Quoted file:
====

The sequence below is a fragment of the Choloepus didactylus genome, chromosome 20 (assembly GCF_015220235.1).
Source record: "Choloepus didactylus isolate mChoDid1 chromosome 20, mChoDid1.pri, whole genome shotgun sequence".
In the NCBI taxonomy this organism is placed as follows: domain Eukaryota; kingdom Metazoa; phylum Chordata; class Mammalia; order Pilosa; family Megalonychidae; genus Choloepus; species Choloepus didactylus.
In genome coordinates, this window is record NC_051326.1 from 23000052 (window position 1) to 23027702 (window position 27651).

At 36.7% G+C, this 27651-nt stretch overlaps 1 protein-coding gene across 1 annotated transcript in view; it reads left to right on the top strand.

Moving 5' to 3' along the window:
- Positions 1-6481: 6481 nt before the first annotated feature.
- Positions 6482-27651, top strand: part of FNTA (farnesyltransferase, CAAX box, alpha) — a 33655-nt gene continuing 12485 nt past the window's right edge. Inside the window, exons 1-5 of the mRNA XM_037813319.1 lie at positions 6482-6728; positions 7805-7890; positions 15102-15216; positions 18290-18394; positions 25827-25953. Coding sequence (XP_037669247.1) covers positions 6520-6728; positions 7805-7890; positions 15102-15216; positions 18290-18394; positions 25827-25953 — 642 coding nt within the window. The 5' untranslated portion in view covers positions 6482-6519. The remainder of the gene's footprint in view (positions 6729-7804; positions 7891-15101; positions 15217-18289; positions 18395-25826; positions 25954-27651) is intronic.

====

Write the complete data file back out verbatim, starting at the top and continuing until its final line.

The sequence below is a fragment of the Choloepus didactylus genome, chromosome 20 (assembly GCF_015220235.1).
Source record: "Choloepus didactylus isolate mChoDid1 chromosome 20, mChoDid1.pri, whole genome shotgun sequence".
In the NCBI taxonomy this organism is placed as follows: domain Eukaryota; kingdom Metazoa; phylum Chordata; class Mammalia; order Pilosa; family Megalonychidae; genus Choloepus; species Choloepus didactylus.
In genome coordinates, this window is record NC_051326.1 from 23000052 (window position 1) to 23027702 (window position 27651).

At 36.7% G+C, this 27651-nt stretch overlaps 1 protein-coding gene across 1 annotated transcript in view; it reads left to right on the top strand.

Moving 5' to 3' along the window:
- Positions 1-6481: 6481 nt before the first annotated feature.
- Positions 6482-27651, top strand: part of FNTA (farnesyltransferase, CAAX box, alpha) — a 33655-nt gene continuing 12485 nt past the window's right edge. Inside the window, exons 1-5 of the mRNA XM_037813319.1 lie at positions 6482-6728; positions 7805-7890; positions 15102-15216; positions 18290-18394; positions 25827-25953. Coding sequence (XP_037669247.1) covers positions 6520-6728; positions 7805-7890; positions 15102-15216; positions 18290-18394; positions 25827-25953 — 642 coding nt within the window. The 5' untranslated portion in view covers positions 6482-6519. The remainder of the gene's footprint in view (positions 6729-7804; positions 7891-15101; positions 15217-18289; positions 18395-25826; positions 25954-27651) is intronic.